Where am I?

Presence detection is a fundamental part of home automation and it was the reason I first got started. I wanted to turn certain lights on after dark when I was out for added security. I also added door sensors and cameras to get alerts based on whether I’m home. 

This is the second part of my look at the Android app for Home Assistant, and this time I’ll be looking at whether it can replace Owntracks, my incumbent location tracker.

Home Assistant has a number of presence detection integrations, and they fall into two categories.

The first is simple presence detection: are you home or not? Typically these use things like bluetooth sensors, or checking routers to determine whether your phone is connected to your home network.

The second category goes beyond presence detection to actual location tracking. GPSLogger and Owntracks fall into this category. Presence detection lets you set up automations such as “turn the light on when I get home” while location tracking gives you the option of automations such as “turn the heating up when I leave work”.

Full location tracking is a tradeoff between battery life and responsiveness. The more frequently the app checks for location, the more accurate it is but at the expense of battery life. I have Owntracks set to “significant changes monitoring mode”. According to the documentation:

“This standard tracking mode is aimed at everyday usage for location tracking in the background. It uses a balanced power location request that gathers a new location fix every 15 minutes. Location data from other apps is reused and published as soon as it arrives but at most every 10 seconds.”

I have location history switched on for the Google account on my phone, so there should be plenty of location data for Owntracks to reuse.

I have a sensor on my front door and it’s set to give me a notification if the door opens when I’m away. Clearly the 15 minute location fix isn’t much use for determining that I’m home before I actually open the door. The default radius of the home zone in Home Assistant is 100m, and you don’t need to be Usain Bolt to cover 100m in less than 15 minutes.

That’s where the second part comes in – reusing location data from other apps. Tracking will be more accurate as long as the background updates from other apps are frequent enough. GPSLogger has a similar option, which it refers to as “passive”.

It works most of the time, although I’ve found that recently it’s not updating as often as I’d like. I tried increasing the home zone radius to 150m to see if that helped it to register being at home sooner, but I still found myself getting alerts because it didn’t think was home by the time I opened the front door. I tried various tuning options within Owntracks, but I reached a point of diminishing returns where the constant effort to make changes was outweighing the benefit I got.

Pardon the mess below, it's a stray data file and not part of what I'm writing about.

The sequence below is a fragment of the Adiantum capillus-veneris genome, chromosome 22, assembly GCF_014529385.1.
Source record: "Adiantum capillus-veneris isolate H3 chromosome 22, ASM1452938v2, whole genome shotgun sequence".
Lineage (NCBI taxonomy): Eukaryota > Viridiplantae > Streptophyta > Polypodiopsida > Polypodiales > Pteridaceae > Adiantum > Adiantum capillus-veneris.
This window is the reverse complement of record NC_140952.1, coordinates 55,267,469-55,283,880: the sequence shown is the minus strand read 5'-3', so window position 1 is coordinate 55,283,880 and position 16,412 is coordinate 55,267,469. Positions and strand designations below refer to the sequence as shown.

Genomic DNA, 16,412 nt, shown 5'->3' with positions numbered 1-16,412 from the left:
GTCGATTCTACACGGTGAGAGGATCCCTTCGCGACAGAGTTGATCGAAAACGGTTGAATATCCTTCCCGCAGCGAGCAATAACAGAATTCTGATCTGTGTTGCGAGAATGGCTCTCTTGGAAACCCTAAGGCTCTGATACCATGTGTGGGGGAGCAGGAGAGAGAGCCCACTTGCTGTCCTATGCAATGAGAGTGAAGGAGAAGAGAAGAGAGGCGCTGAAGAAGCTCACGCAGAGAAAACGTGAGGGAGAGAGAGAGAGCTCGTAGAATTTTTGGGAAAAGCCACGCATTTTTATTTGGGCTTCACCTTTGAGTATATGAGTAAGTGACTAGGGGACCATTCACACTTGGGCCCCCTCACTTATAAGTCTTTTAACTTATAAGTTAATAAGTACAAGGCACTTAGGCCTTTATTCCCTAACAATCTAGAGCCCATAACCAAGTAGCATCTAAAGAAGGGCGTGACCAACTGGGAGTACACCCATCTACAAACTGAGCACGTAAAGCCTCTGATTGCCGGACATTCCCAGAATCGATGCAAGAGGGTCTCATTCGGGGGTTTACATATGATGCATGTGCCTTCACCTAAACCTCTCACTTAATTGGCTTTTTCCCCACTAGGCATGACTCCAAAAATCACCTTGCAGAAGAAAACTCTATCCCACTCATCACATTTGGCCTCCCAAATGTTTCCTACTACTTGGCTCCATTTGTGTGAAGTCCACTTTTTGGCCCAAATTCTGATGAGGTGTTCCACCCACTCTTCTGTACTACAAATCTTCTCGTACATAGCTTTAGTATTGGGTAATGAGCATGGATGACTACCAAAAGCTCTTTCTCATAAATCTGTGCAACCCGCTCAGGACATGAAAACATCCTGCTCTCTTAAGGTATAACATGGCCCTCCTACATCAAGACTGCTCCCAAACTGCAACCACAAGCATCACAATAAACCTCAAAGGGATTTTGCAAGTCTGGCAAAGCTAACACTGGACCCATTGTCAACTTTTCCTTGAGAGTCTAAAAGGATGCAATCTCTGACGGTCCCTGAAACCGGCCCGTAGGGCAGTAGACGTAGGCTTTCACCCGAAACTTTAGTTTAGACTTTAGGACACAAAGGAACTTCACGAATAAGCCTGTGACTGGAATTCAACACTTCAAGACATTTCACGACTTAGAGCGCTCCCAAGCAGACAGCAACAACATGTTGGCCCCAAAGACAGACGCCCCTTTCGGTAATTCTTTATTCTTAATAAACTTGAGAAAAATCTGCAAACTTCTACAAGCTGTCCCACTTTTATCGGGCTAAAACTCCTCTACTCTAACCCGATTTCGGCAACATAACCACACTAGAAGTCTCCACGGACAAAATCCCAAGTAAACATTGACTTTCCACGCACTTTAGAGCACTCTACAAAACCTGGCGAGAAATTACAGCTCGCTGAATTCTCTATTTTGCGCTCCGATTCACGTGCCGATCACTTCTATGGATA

So how does the Home Assistant app compare? I’ve set it to use background location tracking and switched off the “single accurate location” sensor, as I figured that combination was likely to be the equivalent of Owntrack’s significant change modes. It turns out to do a much better job.

On a recent walk, I left the house at 13:08 and returned at 13:34, based on the time between closing the front door when I left and opening it when I returned.

As a very rough estimate, I’d guess it takes me  couple of minutes at most to walk beyond the 150m home zone – it’s not quite a straight line walk. I’d expect the trackers to take a few minutes to register that I’m away, but equally I’d expect them to register me at home before I arrived.

The Home Assistant app thought I left at 13:13 and returned at 13:31.

Owntracks thought I left at 13:21 and returned at 13:37

That’s just one example, but I’ve found that Home Assistant is consistently more accurate. Maybe I’ve been too cautious with the settings in Owntracks. The Home Assistant app certainly uses more battery, although it’s impossible to determine how much of that is due to the reporting of the other sensors I covered in my previous post. That’s not to say it uses a worrying amount of battery – around 1% – 2% per day – and it’s a reasonable trade off for the amount of information that it gives.

Owntracks does have one nice feature that I’ll miss. It has a persistent notification which allows you to send an immediate report of your location and to cycle between monitoring modes. The modes include the significant changes mode that I use but also a manual monitoring mode. The manual mode is handy for temporarily switching off location reporting.

I sometimes used it if I was popping out to the nearest shop and knew I wouldn’t be out for long. There wouldn’t be any point in my automations kicking in for the sake of a such a  short period, especially if  I was using them to control the heating.

I also used it when I was going to be out all day and knew my location wasn’t going to be useful for automations. I could easily switch off location tracking once I’d registered that I was away, which helped to save battery. A similar quick toggle in the Home Assistant app would be useful.

That’s not a compelling enough feature to keep me using Owntracks. I might be able to find the right combination of settings to get it working better for me without killing the battery, but the Home Assistant app just works out of the box.

That’s one dedicated app that I’ve been able to replace with the Home Assistant app, and in the next instalment I’ll be looking at whether Home Assistant can replace Pushover for notifications.

in Mobile

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